What is the theory behind modern Japanese garden? Yasushi Sakai, a Landscape Architect who specializes in Japanese Garden for 30 years, joins us today to share his experiences. We learn about the philosophy of his work and how he creates healing and therapeutic space in Japanese garden. He also presents his work to us and explains what the rules of Japanese garden are.
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Yasushi Sakai

What is the theory behind modern Japanese garden? Yasushi Sakai, a Landscape Architect who specializes in Japanese Garden for 30 years, joins us today to share his experiences. We learn about the philosophy of his work and how he creates healing and therapeutic space in Japanese garden. He also presents his work to us and explains what the rules of Japanese garden are. Traditionally, Japanese believes human being is part of the nature, and Japanese garden is based on the concept of creating nature in limited space. Sakai is aiming for more. He’s working on creating eco-friendly and sustainable modern Japanese garden. Tune in to find out more.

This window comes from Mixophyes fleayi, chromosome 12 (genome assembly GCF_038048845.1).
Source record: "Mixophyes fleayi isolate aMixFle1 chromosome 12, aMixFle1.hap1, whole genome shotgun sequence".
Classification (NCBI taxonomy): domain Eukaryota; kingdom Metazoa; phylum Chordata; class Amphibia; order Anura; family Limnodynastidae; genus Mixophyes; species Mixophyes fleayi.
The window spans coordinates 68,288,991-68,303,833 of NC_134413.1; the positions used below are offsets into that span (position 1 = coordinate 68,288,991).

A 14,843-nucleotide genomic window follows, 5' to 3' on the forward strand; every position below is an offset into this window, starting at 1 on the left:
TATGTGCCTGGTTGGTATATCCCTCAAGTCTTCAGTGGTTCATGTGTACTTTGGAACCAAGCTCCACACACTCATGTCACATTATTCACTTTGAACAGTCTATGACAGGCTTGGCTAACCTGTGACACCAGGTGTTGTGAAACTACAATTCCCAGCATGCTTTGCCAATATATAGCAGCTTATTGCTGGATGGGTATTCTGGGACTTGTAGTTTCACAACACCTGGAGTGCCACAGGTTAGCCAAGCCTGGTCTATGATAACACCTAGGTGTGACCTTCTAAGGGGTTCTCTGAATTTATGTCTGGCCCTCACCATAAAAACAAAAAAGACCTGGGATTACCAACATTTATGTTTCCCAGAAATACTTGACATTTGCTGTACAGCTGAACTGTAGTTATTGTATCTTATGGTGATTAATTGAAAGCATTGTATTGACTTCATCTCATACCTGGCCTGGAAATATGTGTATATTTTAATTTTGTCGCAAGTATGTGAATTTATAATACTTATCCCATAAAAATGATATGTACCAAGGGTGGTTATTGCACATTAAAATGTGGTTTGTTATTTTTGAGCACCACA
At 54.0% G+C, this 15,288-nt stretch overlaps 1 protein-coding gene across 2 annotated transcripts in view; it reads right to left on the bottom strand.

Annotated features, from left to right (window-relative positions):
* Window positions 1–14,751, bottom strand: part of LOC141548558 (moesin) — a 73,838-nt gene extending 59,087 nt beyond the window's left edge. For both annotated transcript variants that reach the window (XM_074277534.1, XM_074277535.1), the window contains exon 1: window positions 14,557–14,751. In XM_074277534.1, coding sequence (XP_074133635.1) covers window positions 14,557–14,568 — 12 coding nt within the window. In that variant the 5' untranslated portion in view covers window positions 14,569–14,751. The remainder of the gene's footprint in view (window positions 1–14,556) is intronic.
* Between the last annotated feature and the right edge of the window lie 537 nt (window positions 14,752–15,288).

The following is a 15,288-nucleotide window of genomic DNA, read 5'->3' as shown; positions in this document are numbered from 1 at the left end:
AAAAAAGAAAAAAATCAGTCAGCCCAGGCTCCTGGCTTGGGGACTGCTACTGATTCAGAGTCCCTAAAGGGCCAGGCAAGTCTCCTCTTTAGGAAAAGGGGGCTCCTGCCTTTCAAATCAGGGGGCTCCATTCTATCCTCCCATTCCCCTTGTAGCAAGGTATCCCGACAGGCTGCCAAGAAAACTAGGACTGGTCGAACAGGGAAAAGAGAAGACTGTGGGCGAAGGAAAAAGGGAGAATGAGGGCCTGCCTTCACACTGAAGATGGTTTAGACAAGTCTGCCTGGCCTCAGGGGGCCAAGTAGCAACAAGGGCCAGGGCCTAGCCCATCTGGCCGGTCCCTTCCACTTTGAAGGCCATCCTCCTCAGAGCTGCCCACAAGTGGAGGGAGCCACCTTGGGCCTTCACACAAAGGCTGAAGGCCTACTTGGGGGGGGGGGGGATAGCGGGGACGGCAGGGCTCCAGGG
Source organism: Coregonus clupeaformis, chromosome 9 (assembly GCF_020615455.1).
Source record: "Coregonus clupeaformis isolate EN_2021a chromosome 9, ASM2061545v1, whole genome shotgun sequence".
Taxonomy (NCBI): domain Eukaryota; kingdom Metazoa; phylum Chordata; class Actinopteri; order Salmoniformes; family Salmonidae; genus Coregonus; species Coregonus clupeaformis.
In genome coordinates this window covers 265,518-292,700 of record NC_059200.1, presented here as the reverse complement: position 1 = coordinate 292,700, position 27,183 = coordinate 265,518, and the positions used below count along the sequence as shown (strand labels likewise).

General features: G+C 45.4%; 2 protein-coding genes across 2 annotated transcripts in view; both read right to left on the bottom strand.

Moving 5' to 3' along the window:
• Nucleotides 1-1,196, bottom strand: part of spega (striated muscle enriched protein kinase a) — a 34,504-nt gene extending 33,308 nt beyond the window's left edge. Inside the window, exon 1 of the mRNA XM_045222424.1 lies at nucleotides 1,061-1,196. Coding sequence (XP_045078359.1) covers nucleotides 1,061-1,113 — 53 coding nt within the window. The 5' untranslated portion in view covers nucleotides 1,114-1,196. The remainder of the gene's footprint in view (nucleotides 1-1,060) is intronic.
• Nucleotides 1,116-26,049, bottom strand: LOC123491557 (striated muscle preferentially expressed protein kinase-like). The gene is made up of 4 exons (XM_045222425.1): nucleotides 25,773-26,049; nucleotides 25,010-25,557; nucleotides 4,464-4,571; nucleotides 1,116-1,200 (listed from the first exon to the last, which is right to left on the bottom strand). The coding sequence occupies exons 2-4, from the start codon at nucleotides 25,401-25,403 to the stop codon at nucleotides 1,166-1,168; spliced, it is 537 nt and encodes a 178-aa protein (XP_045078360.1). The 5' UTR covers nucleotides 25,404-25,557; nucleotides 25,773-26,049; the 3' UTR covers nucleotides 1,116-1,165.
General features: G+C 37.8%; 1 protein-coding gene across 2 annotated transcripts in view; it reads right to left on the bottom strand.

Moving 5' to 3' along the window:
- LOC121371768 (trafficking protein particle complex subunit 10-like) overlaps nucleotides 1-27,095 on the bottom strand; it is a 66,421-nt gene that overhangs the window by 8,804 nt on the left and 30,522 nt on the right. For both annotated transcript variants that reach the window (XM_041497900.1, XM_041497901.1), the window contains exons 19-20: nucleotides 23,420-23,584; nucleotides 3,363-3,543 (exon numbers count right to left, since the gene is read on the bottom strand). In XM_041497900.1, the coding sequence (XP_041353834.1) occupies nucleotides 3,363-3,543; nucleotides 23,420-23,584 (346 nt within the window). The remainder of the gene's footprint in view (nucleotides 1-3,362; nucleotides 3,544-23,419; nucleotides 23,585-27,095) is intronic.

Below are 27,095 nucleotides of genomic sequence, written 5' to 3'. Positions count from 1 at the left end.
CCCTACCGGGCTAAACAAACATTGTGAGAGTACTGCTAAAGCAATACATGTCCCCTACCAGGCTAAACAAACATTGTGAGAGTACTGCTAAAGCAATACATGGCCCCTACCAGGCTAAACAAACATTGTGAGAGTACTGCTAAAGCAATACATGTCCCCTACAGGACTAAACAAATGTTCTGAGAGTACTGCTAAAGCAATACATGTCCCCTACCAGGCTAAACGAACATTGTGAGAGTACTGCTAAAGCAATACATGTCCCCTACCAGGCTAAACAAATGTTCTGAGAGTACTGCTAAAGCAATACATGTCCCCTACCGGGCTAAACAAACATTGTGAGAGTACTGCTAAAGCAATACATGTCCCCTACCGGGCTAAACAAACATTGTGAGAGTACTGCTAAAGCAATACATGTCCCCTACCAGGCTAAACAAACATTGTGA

Charmed by gardening, it has past more than 30 years since Yasushi Sakai began his career in this field. A current trend in Japanese Gardens is “natural taste” and zoki (brushes)-planted gardens. The style was established by world-renowned Japanese landscape architect, Juki Iida in 1960. Sakai’s mentor/teacher was very much influenced by Iida’s works as well as his philosophy, “natural taste” in comparison to conventional Japanese gardening, is the root of Sakai’s work. His motto is to create a harmonious balance in a given space and environment for those who live in, see and feel. The connection between human beings and the nature has been said to be lessen, at least felt that way, it is landscape architects’ mission to create and re-create the contact. Traditional Japanese gardens have an important message to us. “I would like to create such a therapeutic space through Japanese gardens.” said Sakai.

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